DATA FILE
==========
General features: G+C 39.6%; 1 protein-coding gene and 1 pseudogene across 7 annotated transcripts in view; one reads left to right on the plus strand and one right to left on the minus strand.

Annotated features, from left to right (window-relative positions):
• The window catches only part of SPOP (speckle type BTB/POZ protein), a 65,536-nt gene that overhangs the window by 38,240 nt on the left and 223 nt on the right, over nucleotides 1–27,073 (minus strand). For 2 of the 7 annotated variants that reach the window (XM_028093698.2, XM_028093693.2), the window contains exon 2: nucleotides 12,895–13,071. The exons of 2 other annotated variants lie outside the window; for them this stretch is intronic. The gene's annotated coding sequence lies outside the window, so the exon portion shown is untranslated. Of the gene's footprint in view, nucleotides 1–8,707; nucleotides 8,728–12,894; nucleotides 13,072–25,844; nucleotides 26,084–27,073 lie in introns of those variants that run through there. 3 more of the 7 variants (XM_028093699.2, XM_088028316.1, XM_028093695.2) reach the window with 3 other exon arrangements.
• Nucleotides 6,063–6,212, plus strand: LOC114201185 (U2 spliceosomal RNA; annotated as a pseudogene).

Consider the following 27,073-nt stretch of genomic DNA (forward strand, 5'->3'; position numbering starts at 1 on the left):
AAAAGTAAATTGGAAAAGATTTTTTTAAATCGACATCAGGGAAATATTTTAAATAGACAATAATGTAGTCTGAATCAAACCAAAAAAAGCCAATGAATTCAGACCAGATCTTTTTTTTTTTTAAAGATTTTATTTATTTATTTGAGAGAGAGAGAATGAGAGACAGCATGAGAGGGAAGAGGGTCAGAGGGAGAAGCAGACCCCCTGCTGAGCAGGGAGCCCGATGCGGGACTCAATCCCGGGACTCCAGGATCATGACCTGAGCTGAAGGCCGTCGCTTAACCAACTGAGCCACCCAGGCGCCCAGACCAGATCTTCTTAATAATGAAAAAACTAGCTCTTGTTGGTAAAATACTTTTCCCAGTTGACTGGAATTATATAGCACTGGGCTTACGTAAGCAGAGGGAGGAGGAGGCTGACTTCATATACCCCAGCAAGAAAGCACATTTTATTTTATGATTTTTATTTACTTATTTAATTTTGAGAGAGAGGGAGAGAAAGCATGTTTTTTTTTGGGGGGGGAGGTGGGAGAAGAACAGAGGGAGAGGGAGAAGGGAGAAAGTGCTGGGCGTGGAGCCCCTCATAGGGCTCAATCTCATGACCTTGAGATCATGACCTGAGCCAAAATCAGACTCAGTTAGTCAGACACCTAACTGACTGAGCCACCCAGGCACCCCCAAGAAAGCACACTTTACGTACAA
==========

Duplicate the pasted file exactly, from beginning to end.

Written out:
General features: G+C 39.6%; 1 protein-coding gene and 1 pseudogene across 7 annotated transcripts in view; one reads left to right on the plus strand and one right to left on the minus strand.

Annotated features, from left to right (window-relative positions):
• The window catches only part of SPOP (speckle type BTB/POZ protein), a 65,536-nt gene that overhangs the window by 38,240 nt on the left and 223 nt on the right, over nucleotides 1–27,073 (minus strand). For 2 of the 7 annotated variants that reach the window (XM_028093698.2, XM_028093693.2), the window contains exon 2: nucleotides 12,895–13,071. The exons of 2 other annotated variants lie outside the window; for them this stretch is intronic. The gene's annotated coding sequence lies outside the window, so the exon portion shown is untranslated. Of the gene's footprint in view, nucleotides 1–8,707; nucleotides 8,728–12,894; nucleotides 13,072–25,844; nucleotides 26,084–27,073 lie in introns of those variants that run through there. 3 more of the 7 variants (XM_028093699.2, XM_088028316.1, XM_028093695.2) reach the window with 3 other exon arrangements.
• Nucleotides 6,063–6,212, plus strand: LOC114201185 (U2 spliceosomal RNA; annotated as a pseudogene).

Consider the following 27,073-nt stretch of genomic DNA (forward strand, 5'->3'; position numbering starts at 1 on the left):
AAAAGTAAATTGGAAAAGATTTTTTTAAATCGACATCAGGGAAATATTTTAAATAGACAATAATGTAGTCTGAATCAAACCAAAAAAAGCCAATGAATTCAGACCAGATCTTTTTTTTTTTTAAAGATTTTATTTATTTATTTGAGAGAGAGAGAATGAGAGACAGCATGAGAGGGAAGAGGGTCAGAGGGAGAAGCAGACCCCCTGCTGAGCAGGGAGCCCGATGCGGGACTCAATCCCGGGACTCCAGGATCATGACCTGAGCTGAAGGCCGTCGCTTAACCAACTGAGCCACCCAGGCGCCCAGACCAGATCTTCTTAATAATGAAAAAACTAGCTCTTGTTGGTAAAATACTTTTCCCAGTTGACTGGAATTATATAGCACTGGGCTTACGTAAGCAGAGGGAGGAGGAGGCTGACTTCATATACCCCAGCAAGAAAGCACATTTTATTTTATGATTTTTATTTACTTATTTAATTTTGAGAGAGAGGGAGAGAAAGCATGTTTTTTTTTGGGGGGGGAGGTGGGAGAAGAACAGAGGGAGAGGGAGAAGGGAGAAAGTGCTGGGCGTGGAGCCCCTCATAGGGCTCAATCTCATGACCTTGAGATCATGACCTGAGCCAAAATCAGACTCAGTTAGTCAGACACCTAACTGACTGAGCCACCCAGGCACCCCCAAGAAAGCACACTTTACGTACAA